Mapping the Human Condition

We love maps. There’s something about cartography that lends itself to visualizing much more than land and geography. Watch as 1000 years of European borders change. The biggest Internet Database about Cost of Living, Housing Indicators and many other informations about cities and countries! Numbeo is the world’s largest database of user contributed data about cities and countries worldwide.

The biggest Internet Database about Cost of Living, Housing Indicators and many other informations about cities and countries!

Numbeo provides current and timely information on world living conditions including cost of living, housing indicators, health care, traffic, crime and pollution. Numbeo is a collection of Web pages containing numerical and other itemizable data about cities and countries, designed to enable anyone to contribute or modify content. Numbeo uses the wisdom of the crowd to obtain the most reliable information possible.

Legendary Lands: Umberto Eco on the Greatest Maps of Imaginary Places and Why They Appeal to Us. By Maria Popova “Often the object of a desire, when desire is transformed into hope, becomes more real than reality itself.”

Legendary Lands: Umberto Eco on the Greatest Maps of Imaginary Places and Why They Appeal to Us

Celebrated Italian novelist, philosopher, essayist, literary critic, and list-lover Umberto Eco has had a long fascination with the symbolic and the metaphorical, extending all the way back to his vintage semiotic children’s books. Half a century later, he revisits the mesmerism of the metaphorical and the symbolic in The Book of Legendary Lands (public library) — an illustrated voyage into history’s greatest imaginary places, with all their fanciful inhabitants and odd customs, on scales as large as the mythic continent Atlantis and as small as the fictional location of Sherlock Holmes’s apartment.

Eco writes in the introduction: Saint-Sever World Map, from the 'Saint-Sever Beatus' (1086), Paris, Bibliothèque nationale de France T and O map, Bartholomaeus Angelicus, 'Le livre des propriétés des choses' (1392) Art - Lapham’s Quarterly. Mapping Stereotypes. Atlas of Prejudice: The Complete Stereotype Map Collection Get your copy on: Amazon US / Amazon UK / Amazon DE / Amazon FR / Amazon IT / Amazon ES / Amazon Canada / Amazon Japan / Amazon India / Amazon Brazil.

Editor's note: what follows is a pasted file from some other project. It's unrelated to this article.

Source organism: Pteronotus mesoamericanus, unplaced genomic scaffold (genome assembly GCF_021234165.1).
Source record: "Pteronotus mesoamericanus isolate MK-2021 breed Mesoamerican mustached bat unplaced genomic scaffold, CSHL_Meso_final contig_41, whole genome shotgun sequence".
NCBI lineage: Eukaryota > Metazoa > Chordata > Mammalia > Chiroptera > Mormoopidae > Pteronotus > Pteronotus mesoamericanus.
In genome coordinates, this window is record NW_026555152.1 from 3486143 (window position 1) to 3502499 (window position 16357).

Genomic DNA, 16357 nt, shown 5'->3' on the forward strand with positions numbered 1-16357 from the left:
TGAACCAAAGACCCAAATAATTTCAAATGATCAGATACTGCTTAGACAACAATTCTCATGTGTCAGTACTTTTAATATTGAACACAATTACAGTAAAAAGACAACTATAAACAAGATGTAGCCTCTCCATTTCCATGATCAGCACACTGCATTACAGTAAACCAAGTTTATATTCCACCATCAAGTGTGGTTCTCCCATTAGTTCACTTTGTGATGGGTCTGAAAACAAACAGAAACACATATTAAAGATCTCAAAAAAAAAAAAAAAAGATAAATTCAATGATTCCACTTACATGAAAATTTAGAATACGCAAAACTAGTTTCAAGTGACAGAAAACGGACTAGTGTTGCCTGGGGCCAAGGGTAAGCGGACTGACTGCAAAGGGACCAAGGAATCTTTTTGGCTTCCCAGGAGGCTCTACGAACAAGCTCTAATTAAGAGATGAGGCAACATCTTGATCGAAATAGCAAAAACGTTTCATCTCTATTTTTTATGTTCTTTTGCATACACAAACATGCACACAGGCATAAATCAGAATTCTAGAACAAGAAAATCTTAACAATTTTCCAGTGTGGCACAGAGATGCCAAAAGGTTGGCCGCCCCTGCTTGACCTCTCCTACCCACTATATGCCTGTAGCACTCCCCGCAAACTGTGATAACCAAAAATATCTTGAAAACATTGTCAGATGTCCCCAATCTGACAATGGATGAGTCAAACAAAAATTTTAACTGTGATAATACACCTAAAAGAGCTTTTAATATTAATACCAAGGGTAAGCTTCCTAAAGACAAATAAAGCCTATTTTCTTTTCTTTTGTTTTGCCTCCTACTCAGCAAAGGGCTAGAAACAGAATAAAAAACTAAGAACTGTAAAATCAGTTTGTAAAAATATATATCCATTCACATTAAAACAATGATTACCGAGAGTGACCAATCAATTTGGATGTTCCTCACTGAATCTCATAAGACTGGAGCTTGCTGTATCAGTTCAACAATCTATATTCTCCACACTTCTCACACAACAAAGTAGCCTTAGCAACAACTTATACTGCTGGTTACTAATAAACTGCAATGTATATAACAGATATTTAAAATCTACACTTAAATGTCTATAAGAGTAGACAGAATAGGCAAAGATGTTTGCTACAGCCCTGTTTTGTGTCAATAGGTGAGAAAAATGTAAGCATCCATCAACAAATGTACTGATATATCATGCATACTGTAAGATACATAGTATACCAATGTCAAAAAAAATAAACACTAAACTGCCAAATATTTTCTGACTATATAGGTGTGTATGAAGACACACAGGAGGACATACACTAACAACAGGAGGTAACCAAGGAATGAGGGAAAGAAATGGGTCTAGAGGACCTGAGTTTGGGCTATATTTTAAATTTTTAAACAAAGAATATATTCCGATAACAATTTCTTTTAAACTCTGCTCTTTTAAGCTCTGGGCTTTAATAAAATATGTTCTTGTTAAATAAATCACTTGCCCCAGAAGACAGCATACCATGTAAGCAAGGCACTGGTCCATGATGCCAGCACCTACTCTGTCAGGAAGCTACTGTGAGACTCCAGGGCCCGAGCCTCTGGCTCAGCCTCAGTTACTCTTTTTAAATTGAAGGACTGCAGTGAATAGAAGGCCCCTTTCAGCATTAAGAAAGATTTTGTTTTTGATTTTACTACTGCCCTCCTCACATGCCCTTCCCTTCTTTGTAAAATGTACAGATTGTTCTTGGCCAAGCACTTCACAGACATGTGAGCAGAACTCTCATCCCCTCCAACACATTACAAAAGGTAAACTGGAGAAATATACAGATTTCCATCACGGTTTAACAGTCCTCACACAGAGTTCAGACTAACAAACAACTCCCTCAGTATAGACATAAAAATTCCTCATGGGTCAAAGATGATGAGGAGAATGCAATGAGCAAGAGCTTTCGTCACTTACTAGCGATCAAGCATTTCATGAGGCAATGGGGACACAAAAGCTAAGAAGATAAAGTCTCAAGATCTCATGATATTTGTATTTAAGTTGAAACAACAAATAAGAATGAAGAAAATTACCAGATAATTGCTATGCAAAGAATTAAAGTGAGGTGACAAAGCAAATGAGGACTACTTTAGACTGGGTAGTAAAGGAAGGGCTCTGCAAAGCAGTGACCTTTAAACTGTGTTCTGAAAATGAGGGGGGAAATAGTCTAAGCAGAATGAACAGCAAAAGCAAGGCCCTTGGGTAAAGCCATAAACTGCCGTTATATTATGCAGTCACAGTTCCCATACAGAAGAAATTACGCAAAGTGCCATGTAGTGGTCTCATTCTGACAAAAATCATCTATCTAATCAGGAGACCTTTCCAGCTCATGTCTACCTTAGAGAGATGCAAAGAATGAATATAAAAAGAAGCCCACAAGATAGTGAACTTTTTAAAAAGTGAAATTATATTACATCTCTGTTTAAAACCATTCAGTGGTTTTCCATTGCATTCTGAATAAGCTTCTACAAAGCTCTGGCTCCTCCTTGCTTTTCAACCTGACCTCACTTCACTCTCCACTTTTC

Mapping Stereotypes

New York's Fashion Industry Reveals a New Truth About Economic Clusters - Elizabeth Currid-Halkett , and Sarah Williams. By Elizabeth Currid-Halkett and Sarah Williams | 12:00 PM February 10, 2014 The week before Fashion Week in New York, now underway, is perhaps the busiest in the city’s apparel industry. Frantic designers rush around looking for gold buttons with blue inlay, for seamstresses to make pleats and for patternmakers with spare fabric. They make modifications to dresses in real time under enormous deadline pressures. Yet when eyes eventually fall on the runways, they witness virtually glitch-less shows and talk-of-the-town creativity. How does New York’s fashion industry continually pull off Fashion Week year after year? The answer lies in a complex economic system whose informal origins date to the mid-19th century and whose central idea rests on geographical proximity.

The idea that highly specialized concentrations of an industry like the Garment District offer significant economic advantages is hardly revolutionary. Creative Cities. Many years ago, I think it was around 1983, my friend Paul Mijksenaar, himself one of the worlds leading experts on signing, made a calendar. It was a very special calendar, starting in april and ending in october the following year. This calendar could be used in 1983, but than again in 1988, 1994 and after that in 2005, 2011 and 2016. There is a new page for every week. Maps That Will Change the Way You See the World. Where Google Street View is available. The supercontinent of Pangaea with modern day borders. The pink represents countries that the British have invaded. More Maps That Will Change the Way You See the World. Average breast size. Twitter use in 2013. Facebook use in 2010. Internet connections in 1969.

Internet connections in 2013. Locations of McDonalds in the United States. Average penis size.